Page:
In this case, the Estate Trustee becomes the party commencing a court proceeding such that the costs associated with such a step ought to be considered, before proceeding. It is important to note, however, that proceeding with the first option will not necessarily save on legal costs to be incurred, if the Objector ultimately proceeds with a claim.
The option that is selected by an Estate Trustee will depend on the circumstances of each individual case such that it is important to consult with a lawyer as to which option is best.
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This week on Hull on Estates, Noah Weisberg and Sydney Osmar discuss Notices of Objection, Rule 25.11, and the court’s decision in Dessisa and Wolde v Demisie.
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The Application to Pass Accounts often serves an important function in the administration of an estate, allowing for an open and honest accounting to the beneficiaries of what has transpired, and providing a mechanism by which the Estate Trustee may be paid compensation. In the event that any of the beneficiaries should have any issue with the accounts, or generally with the administration of the estate, they may file a Notice of Objection to Accounts in accordance with rule 74.18(7) of the Rules of Civil Procedure, and the matter may proceed before the court on a contested basis, ultimately allowing the court to determine the validity of the objections should the parties be unable to resolve them personally.
In the past, parties could often find themselves at a stalemate following the service of a Notice of Objection to Accounts, as the Rules of Civil Procedure did not require the Applicant to provide the Objector with any formal response to the objections which had been raised. In order to get around such a potential issue, counsel would often attempt to create a system outside of the Rules, whereby the Applicant would provide the Objector with a reply to the objections which had been raised, with such a reply typically taking the form of a letter to the Objector’s counsel addressing each objection numerically in the order in which they were raised. Such a letter informally came to be known as a “Reply to Notice of Objection to Accounts”, and the timeframe for it being provided to the Objector was often set out in any Order Giving Directions dictating how the Application to Pass Accounts was to proceed.
Although the informal “Reply to Notice of Objection to Accounts” served an important function, it continued to have limitations, for as it was not a formal court document which was to be before the court its impact could be limited. Such a limitation no longer appears to be a concern however, for with the recent changes to the Rules of Civil Procedure which took effect on January 1, 2016, the “Reply to Notice of Objection to Accounts” has become formalized within the Rules of Civil Procedure in the form of the new Form 74.49.4.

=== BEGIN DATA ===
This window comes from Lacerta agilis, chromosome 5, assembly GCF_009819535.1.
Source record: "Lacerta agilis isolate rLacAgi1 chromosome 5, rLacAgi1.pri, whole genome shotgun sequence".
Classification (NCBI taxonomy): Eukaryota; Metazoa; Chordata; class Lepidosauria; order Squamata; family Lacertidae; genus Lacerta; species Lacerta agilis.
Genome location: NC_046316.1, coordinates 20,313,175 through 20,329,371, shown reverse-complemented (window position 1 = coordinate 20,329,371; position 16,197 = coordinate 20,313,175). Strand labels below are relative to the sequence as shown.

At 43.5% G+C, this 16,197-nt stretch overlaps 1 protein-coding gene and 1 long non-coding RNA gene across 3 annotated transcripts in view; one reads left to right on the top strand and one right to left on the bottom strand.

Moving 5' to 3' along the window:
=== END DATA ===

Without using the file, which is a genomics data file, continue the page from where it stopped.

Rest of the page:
Rule 74.18(11.5) of the revised Rules of Civil Procedure provides that at least 10 days prior to the hearing date of the Application to Pass Accounts, the Applicant shall serve upon all people listed under rule 74.18(11.6) a consolidation of all remaining objections in the Notice of Objection to Accounts, as well as a Reply to Notice of Objection to Accounts in the form of Form 74.49.4.
Although rule 74.18(11.5) provides little guidance with respect to what is to be contained in the “Reply to Notice of Objection to Accounts”, and the revised Rules have yet to be fully explored before the court, from a review of the draft Form 74.49.4 which has been provided with the Rules, it appears that such a reply will not be too dissimilar from what was previously informally provided. While the Reply to Notice of Objection to Accounts will no longer take the form of a letter to counsel as it did previously, the content of the Reply to Notice of Objection to Accounts appears to remain substantially unchanged, insofar as it will continue to have the Applicant answer each objection numerically in the order in which they were provided for in the Notice of Objection to Accounts.
Today on Hull on Estates, Jonathon Kappy and Josh Eisen discuss the issue of standing to object to a will and motions to have notices of objection removed.
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On the way into the office on the GO Train a couple of weeks back, an advertisement caught my eye. The “Book of the Month” was the unlikely titled “A Short History of Tractors in Ukrainian” by Marina Lewycka. Usually, I am not one for finding a good read from an advertisement in the newspaper, even though this one was apparently short-listed for the Mann Booker Prize 2005 (I am a sucker for anything that wins awards). However, this book (which I hasten to add I have not read) nonetheless caught the eye of this estate litigator with the following synopsis (culled from the Penguin website):
“For years two sisters have had as little to do with each other as possible…But now they had better learn how to get along, because since their mother’s death, their aging father has been sliding into his second childhood, and an alarming new woman has just entered his life. Valentina, a bosomy young synthetic blonde seems to think their father is much richer than he is and she is keen to see that he leaves this world with as little money to his name as possible. If the sisters don’t stop her no one will.”
I don’t know if Valentina marries the father, or whether he demands a marriage contract or whether the sisters file a Notice of Objection after their father’s death to challenge his new will. If the author’s audience is anyone other than estate lawyers, I expect these concerns don’t figure prominently in the plot. If nothing else, Ms. Lewycka joins the ranks of Dickens, Grisham, and others as authors who recognize the universal appeal of an estate fight…
David M. Smith